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Ask, and you never know …

Emma Grey

“It’s not magic. It’s just about speaking up, and persisting if it doesn’t work first go.”

We went to my uncle’s 90th birthday afternoon tea in Lismore on Saturday and I loved hearing about what I like to think is an inherited family trait to reach wildly beyond our grasp and never give up.

Decades ago, my uncle decided he’d organise some fundraising bus trips to Brisbane to go to musical events. For the first trip, he booked a 50-seater coach, but no one showed any interest, so he cancelled that coach and booked a 35-seater. Then he cancelled that and booked a 20-seater. Then he cancelled that and hired a Toyota Tarago van to take the seven starters on the trip.

Undeterred, he tried again. This time, the coach was full. Over the years, he took more than 60 coaches to Brisbane for concerts, and raised thousands of dollars.

Another time, he told his wife he was going to invite the famous Sydney organist, David Parsons, to do a concert on the pipe organ in the tiny church at Bexhill, near Lismore. His wife told him he was wasting his time asking. She said this guy would never come that far just for them. David Parsons did come and do a concert, without charge, and he came back every year and did the same, for 22 years straight.

We were in Fiji three years ago, and I fell in love with the books of a best-selling Scottish chick-lit author named Mhairi McFarlane. When we came home, I told my husband I was going to email her and tell her how much I loved her work. He told me I was wasting my time writing to her — she was top of the Irish Times list and she’d never reply to all her fan mail. Of course, she wrote back within five minutes, and we exchanged several emails about our books and about writing and editing.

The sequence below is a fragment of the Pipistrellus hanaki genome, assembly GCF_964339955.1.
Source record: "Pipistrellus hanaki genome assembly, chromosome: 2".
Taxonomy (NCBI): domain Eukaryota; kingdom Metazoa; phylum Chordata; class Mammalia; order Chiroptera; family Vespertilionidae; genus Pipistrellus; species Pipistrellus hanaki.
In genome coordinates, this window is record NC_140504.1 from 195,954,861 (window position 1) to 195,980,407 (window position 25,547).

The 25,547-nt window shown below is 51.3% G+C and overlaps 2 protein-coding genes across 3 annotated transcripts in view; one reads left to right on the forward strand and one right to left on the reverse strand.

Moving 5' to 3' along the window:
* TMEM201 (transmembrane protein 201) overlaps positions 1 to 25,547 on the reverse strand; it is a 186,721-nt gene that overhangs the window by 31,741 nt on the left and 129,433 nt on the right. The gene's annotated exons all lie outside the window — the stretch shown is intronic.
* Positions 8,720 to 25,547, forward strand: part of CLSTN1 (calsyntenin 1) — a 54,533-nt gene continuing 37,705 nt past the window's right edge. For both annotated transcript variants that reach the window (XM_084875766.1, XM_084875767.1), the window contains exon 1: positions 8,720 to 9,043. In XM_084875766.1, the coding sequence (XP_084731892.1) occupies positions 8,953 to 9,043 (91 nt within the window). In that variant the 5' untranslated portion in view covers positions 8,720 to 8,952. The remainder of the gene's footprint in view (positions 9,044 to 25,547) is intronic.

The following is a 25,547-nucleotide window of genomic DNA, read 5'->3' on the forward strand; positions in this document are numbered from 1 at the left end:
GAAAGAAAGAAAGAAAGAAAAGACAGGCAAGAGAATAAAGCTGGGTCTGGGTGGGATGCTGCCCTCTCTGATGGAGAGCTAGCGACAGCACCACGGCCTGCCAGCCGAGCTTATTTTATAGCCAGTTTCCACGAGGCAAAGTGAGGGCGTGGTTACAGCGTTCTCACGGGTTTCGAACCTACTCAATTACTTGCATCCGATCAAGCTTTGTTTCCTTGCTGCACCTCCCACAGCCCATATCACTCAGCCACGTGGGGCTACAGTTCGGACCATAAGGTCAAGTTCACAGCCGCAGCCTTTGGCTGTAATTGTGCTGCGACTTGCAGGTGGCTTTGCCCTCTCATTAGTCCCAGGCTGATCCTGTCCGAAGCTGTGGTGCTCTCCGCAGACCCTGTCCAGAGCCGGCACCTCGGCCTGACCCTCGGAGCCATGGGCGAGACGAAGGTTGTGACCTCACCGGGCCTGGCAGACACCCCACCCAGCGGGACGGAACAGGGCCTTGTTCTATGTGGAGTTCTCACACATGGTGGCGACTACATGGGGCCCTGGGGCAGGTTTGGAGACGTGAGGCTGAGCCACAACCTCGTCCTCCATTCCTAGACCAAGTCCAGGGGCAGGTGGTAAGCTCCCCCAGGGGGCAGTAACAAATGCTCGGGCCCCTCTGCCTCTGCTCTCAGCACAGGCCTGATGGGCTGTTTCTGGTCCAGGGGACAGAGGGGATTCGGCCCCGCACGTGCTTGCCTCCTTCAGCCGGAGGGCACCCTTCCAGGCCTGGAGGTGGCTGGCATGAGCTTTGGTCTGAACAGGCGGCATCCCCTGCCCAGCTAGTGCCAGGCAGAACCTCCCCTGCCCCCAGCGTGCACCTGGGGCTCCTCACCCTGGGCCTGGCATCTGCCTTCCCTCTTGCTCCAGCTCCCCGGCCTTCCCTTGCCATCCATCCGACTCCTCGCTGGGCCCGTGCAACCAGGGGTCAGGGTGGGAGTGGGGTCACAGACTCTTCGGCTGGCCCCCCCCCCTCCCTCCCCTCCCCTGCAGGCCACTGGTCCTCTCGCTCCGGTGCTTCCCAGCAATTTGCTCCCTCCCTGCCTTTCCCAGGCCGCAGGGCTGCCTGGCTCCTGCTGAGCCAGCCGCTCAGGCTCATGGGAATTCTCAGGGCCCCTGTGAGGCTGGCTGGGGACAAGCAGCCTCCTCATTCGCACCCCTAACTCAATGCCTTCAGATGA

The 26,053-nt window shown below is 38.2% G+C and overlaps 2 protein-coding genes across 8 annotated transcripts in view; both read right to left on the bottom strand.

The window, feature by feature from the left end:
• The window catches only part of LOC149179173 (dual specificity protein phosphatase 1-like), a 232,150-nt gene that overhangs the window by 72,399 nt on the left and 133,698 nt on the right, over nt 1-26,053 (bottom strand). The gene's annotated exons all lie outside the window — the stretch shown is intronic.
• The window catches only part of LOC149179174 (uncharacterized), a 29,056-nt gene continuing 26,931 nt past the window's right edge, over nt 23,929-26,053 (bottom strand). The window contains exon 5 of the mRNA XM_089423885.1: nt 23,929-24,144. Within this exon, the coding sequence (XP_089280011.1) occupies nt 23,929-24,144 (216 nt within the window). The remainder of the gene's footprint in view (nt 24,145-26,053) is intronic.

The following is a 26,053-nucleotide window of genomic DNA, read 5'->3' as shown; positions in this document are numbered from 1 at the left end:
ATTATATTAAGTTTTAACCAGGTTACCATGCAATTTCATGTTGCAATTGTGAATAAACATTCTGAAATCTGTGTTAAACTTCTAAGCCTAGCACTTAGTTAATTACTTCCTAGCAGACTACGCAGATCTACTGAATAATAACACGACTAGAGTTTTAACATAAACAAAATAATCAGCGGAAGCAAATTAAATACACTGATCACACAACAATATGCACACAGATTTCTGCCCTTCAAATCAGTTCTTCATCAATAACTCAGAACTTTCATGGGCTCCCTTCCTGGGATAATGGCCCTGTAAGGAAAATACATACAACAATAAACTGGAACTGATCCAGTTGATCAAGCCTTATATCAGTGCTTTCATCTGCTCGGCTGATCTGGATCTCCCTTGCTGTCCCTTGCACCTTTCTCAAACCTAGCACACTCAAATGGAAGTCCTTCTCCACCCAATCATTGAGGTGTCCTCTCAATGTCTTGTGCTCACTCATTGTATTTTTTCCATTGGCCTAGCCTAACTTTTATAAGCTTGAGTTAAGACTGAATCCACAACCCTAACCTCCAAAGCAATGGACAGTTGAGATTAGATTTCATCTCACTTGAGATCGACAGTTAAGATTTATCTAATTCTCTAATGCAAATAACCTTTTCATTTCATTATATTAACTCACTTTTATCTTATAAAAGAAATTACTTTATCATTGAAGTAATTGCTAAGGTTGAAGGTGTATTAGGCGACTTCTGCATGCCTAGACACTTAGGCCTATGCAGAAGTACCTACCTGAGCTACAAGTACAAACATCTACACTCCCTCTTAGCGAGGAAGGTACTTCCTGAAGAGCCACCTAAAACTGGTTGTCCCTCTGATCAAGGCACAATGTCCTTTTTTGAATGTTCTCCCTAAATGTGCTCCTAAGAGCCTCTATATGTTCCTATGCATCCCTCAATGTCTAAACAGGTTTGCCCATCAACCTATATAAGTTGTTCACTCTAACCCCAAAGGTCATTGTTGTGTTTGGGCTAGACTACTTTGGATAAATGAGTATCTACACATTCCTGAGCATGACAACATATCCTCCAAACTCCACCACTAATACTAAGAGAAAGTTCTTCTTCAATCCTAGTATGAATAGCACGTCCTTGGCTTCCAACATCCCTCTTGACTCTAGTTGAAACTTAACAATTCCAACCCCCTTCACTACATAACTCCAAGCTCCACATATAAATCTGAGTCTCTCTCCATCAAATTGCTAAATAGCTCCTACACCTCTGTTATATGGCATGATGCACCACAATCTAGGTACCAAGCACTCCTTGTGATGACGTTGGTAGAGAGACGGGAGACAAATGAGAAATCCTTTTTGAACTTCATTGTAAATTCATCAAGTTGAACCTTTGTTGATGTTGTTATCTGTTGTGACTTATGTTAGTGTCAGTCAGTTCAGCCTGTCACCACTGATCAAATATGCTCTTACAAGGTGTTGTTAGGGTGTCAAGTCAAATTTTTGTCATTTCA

Then there was the time I reached out to Harry Styles, who sent a bandana for my daughter’s friend when she was sick, and the time we organised some emergency rations to be helicoptered into an Island on Vanuatu just by asking for help on Facebook.

There are countless examples of times we’ve simply asked, and something has appeared. It’s not magic. It’s just about speaking up, and persisting if it doesn’t work first go. Thanks, Uncle Grant, for showing us the way, and happy 90th birthday!

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Emma Grey

Emma Grey is the Canberra-based author of ‘Wits’ End Before Breakfast! Confessions of a Working Mum’ and ‘Unrequited: Girl Meets Boy Band’. She’s director of the life-balance consultancy, WorkLifeBliss and co-founder of a fresh approach to time-management, My 15 Minutes. She lives just over the ACT border with her two teen daughters and young son. More about the Author

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